Kinross House is the first, and most important, neoclassical Palladian mansion built in Scotland. Described in Country Life Magazine as ‘the complete expression in stone of the Renaissance in Scotland’ the property was Sir William Bruce’s greatest masterpiece.

Sir William Bruce is regarded as the founder of classical architecture in Scotland, a career politician and gentleman architect who played his part in early 17th century royal and political intrigues. He was architect to King Charles II and amongst other renowned architectural projects, was responsible for rebuilding the Royal Palace of Holyroodhouse in Edinburgh, between 1674 and 1679, and adding major alterations to Thirlestane Castle, Hopetoun House and Caroline Park. He is often compared to Sir Christopher Wren and Inigo Jones and was mentor to William Adam.

Sir William Bruce created the designed landscape and planted the formal gardens ten years before he started construction of the house so that once the house was complete it would be set in a mature landscape. Construction of the house commenced in 1685.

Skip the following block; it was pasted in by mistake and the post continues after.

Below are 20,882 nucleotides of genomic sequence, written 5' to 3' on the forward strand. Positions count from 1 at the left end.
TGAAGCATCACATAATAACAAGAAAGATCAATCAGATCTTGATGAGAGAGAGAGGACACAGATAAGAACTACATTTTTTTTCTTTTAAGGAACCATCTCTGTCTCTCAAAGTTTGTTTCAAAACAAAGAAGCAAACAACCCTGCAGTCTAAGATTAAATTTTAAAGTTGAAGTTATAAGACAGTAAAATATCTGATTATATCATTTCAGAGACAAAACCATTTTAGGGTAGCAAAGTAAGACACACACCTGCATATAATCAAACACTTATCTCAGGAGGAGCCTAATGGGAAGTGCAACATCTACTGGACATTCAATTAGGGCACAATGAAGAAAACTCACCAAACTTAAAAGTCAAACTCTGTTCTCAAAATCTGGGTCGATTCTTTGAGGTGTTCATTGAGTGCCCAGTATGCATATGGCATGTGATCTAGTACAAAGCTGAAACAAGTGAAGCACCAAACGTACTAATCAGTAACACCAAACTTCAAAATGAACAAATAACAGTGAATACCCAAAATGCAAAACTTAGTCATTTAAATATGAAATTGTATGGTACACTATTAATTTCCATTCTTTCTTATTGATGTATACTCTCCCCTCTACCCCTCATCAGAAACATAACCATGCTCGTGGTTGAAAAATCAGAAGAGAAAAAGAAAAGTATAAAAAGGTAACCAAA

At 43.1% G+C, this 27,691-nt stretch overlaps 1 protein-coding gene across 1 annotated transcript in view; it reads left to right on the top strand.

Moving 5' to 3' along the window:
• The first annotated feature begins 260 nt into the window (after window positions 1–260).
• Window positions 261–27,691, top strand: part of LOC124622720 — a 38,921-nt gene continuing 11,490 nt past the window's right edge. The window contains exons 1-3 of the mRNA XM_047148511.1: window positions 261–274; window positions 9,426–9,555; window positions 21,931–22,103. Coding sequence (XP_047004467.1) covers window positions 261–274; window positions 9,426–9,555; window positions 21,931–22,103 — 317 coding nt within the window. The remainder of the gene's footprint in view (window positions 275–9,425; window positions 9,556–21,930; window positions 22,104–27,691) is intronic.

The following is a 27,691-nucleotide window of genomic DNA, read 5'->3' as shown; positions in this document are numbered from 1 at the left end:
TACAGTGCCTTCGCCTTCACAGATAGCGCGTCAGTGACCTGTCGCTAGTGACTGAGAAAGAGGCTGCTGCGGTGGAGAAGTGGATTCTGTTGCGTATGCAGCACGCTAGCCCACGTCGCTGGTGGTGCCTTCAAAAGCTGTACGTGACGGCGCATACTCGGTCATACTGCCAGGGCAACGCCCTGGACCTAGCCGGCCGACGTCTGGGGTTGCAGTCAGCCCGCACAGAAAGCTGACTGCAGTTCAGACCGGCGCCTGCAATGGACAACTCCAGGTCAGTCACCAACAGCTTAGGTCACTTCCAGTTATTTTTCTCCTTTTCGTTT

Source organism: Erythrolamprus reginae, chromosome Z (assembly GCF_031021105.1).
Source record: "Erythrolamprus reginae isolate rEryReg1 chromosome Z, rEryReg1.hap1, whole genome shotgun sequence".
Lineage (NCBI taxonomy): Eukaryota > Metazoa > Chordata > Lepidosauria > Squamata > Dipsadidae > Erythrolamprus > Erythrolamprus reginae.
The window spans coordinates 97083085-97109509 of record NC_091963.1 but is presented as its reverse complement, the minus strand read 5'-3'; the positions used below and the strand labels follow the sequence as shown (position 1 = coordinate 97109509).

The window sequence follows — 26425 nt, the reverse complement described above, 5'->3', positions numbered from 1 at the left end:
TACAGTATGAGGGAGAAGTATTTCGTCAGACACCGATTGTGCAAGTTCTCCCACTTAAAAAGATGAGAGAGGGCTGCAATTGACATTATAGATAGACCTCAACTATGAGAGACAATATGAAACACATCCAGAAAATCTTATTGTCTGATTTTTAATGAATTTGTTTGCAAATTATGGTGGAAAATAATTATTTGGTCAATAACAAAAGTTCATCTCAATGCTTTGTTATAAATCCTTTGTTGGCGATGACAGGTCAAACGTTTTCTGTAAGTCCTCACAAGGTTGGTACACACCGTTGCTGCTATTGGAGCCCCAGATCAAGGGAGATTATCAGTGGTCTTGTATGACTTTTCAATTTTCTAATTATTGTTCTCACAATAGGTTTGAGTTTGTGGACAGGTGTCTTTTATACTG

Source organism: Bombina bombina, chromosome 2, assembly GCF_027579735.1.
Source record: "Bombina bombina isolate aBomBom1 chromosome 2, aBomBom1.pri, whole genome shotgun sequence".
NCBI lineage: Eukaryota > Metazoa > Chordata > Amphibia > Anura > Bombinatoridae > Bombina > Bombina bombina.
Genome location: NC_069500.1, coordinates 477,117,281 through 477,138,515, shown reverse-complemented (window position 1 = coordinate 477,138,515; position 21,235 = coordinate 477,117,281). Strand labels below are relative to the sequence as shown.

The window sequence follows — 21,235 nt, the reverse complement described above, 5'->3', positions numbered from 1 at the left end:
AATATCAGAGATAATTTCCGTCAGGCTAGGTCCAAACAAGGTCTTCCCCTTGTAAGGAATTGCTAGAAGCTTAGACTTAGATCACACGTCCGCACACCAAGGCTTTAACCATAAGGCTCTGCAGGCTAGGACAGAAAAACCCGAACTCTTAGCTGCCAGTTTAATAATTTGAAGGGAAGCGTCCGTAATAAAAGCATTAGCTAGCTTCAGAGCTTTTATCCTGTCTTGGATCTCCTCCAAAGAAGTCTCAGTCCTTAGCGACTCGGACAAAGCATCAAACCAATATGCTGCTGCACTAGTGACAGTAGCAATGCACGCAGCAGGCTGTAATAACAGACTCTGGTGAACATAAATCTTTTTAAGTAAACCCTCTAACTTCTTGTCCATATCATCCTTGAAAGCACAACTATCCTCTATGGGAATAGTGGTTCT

Following the Bruce dynasty, the estate was purchased by George Graham in 1777 and passed through marriage to the Montgomery family. It remained in the family until 2011 when Mr Donald Fothergill acquired the property.

Mr Fothergill’s purchase heralded the beginning of a total renovation project of a magnitude that can only be described as a labour of love. Teams of specialists were carefully picked to return this magnificent building to its former glory whilst also providing it with state of the art capability.

The restoration work was completed in 2013 and the property was winner of the prestigious Historic Houses Association and Sotheby’s UK Restoration Award of the year.   No expense has been spared to make this breathtaking property reflect Sir William Bruce’s vision for opulent entertaining which will only be seen and experienced by the few.